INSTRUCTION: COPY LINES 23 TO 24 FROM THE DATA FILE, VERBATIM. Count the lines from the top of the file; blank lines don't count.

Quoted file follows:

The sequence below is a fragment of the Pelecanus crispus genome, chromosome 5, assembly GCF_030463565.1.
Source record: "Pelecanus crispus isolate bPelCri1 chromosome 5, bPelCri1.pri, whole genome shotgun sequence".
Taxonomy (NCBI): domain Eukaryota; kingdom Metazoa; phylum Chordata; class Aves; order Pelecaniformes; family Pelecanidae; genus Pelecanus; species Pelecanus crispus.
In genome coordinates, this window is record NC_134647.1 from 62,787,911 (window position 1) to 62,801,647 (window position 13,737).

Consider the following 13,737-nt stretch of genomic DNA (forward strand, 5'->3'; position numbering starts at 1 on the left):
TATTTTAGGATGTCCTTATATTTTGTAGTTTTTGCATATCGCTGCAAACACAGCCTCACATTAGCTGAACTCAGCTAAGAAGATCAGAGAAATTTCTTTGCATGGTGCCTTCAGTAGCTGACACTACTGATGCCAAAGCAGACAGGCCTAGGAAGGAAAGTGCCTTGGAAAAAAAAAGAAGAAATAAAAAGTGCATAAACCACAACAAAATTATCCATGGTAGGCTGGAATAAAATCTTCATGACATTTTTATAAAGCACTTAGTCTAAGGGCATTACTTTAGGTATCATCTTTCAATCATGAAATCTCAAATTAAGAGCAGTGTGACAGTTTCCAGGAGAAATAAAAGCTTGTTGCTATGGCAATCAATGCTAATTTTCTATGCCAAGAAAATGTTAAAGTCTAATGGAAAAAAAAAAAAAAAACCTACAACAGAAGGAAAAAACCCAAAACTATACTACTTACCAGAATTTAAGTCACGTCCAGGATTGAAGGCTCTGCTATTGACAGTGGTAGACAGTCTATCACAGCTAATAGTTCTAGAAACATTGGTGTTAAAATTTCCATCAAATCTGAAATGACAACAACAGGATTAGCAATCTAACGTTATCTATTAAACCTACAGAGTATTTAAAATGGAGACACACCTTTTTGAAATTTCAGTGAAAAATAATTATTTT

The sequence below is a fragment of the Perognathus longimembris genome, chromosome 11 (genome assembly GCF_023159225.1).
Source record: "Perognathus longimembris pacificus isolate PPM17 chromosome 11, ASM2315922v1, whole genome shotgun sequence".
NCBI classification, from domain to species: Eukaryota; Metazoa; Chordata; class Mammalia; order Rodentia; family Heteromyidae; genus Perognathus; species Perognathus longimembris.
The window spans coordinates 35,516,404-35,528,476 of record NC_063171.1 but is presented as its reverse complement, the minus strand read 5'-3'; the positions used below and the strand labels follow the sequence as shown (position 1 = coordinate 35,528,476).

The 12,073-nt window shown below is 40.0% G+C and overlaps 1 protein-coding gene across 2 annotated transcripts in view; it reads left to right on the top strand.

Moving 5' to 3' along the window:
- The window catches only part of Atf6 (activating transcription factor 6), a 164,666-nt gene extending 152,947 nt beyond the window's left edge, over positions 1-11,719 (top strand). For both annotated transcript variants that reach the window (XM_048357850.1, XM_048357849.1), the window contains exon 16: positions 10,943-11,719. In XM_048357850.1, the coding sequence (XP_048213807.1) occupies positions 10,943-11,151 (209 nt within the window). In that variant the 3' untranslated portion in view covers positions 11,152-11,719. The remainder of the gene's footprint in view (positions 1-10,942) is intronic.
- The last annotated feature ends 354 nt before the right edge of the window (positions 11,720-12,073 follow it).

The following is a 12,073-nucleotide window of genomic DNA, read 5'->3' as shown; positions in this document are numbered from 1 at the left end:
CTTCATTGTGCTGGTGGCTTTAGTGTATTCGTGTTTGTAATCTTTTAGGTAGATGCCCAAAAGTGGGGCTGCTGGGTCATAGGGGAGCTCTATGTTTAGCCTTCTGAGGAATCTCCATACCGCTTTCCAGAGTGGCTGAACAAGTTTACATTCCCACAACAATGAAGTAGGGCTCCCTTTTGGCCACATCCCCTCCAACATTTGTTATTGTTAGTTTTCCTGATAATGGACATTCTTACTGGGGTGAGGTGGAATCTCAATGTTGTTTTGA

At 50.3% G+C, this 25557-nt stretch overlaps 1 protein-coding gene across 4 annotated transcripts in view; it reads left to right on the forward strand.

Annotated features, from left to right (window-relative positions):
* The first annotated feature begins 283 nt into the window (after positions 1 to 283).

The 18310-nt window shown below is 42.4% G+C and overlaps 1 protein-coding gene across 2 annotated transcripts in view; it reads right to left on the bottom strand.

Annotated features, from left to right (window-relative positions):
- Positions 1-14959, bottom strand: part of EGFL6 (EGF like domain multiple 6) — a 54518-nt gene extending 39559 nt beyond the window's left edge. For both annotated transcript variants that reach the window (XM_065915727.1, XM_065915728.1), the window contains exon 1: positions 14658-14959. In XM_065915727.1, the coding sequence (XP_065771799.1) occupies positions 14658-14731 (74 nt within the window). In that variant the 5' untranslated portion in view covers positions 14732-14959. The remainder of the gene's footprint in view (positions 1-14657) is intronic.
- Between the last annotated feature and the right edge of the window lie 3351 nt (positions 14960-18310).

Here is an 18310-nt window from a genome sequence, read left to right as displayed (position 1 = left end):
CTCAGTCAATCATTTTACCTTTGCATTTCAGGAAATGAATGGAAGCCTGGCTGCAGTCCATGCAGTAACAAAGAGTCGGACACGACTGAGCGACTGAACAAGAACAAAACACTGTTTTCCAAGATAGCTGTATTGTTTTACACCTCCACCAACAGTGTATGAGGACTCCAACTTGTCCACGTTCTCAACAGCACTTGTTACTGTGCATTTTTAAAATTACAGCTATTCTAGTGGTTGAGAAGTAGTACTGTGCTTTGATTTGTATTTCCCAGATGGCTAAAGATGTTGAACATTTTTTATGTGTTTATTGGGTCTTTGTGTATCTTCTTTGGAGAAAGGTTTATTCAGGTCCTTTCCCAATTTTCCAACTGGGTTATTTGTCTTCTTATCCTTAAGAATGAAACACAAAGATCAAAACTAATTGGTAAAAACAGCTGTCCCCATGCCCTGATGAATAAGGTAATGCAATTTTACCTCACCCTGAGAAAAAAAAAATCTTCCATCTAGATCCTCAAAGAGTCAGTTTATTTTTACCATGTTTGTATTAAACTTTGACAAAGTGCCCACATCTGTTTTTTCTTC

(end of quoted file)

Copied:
- Between the last annotated feature and the right edge of the window lie 3351 nt (positions 14960-18310).

Here is an 18310-nt window from a genome sequence, read left to right as displayed (position 1 = left end):